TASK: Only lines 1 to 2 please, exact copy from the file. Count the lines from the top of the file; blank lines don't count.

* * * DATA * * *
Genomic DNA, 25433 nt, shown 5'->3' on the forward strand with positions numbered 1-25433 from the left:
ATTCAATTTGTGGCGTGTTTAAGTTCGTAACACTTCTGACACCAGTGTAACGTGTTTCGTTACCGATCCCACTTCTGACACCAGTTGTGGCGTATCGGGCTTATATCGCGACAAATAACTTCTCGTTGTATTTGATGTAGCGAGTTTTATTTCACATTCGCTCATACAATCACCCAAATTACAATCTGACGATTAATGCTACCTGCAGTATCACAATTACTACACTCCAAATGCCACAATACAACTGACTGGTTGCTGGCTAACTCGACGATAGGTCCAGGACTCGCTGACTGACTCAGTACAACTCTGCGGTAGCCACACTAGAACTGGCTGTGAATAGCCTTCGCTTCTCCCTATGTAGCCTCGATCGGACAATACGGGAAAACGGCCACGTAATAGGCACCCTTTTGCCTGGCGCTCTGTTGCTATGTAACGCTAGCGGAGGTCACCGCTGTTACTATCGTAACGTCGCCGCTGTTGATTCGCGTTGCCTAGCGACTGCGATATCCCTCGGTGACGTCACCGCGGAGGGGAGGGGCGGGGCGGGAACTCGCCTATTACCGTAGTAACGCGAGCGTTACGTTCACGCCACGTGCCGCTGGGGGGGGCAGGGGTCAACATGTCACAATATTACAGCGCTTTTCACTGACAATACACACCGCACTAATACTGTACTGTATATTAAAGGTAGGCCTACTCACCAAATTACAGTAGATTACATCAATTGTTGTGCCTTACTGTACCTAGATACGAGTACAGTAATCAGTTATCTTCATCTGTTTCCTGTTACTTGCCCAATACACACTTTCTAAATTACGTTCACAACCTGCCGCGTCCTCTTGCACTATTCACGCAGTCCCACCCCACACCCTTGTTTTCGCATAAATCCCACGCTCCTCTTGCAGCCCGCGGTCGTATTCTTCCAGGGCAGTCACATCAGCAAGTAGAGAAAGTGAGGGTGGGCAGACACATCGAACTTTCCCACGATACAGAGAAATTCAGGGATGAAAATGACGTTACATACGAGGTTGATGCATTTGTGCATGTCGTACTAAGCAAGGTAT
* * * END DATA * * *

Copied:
Genomic DNA, 25433 nt, shown 5'->3' on the forward strand with positions numbered 1-25433 from the left:
ATTCAATTTGTGGCGTGTTTAAGTTCGTAACACTTCTGACACCAGTGTAACGTGTTTCGTTACCGATCCCACTTCTGACACCAGTTGTGGCGTATCGGGCTTATATCGCGACAAATAACTTCTCGTTGTATTTGATGTAGCGAGTTTTATTTCACATTCGCTCATACAATCACCCAAATTACAATCTGACGATTAATGCTACCTGCAGTATCACAATTACTACACTCCAAATGCCACAATACAACTGACTGGTTGCTGGCTAACTCGACGATAGGTCCAGGACTCGCTGACTGACTCAGTACAACTCTGCGGTAGCCACACTAGAACTGGCTGTGAATAGCCTTCGCTTCTCCCTATGTAGCCTCGATCGGACAATACGGGAAAACGGCCACGTAATAGGCACCCTTTTGCCTGGCGCTCTGTTGCTATGTAACGCTAGCGGAGGTCACCGCTGTTACTATCGTAACGTCGCCGCTGTTGATTCGCGTTGCCTAGCGACTGCGATATCCCTCGGTGACGTCACCGCGGAGGGGAGGGGCGGGGCGGGAACTCGCCTATTACCGTAGTAACGCGAGCGTTACGTTCACGCCACGTGCCGCTGGGGGGGGCAGGGGTCAACATGTCACAATATTACAGCGCTTTTCACTGACAATACACACCGCACTAATACTGTACTGTATATTAAAGGTAGGCCTACTCACCAAATTACAGTAGATTACATCAATTGTTGTGCCTTACTGTACCTAGATACGAGTACAGTAATCAGTTATCTTCATCTGTTTCCTGTTACTTGCCCAATACACACTTTCTAAATTACGTTCACAACCTGCCGCGTCCTCTTGCACTATTCACGCAGTCCCACCCCACACCCTTGTTTTCGCATAAATCCCACGCTCCTCTTGCAGCCCGCGGTCGTATTCTTCCAGGGCAGTCACATCAGCAAGTAGAGAAAGTGAGGGTGGGCAGACACATCGAACTTTCCCACGATACAGAGAAATTCAGGGATGAAAATGACGTTACATACGAGGTTGATGCATTTGTGCATGTCGTACTAAGCAAGGTAT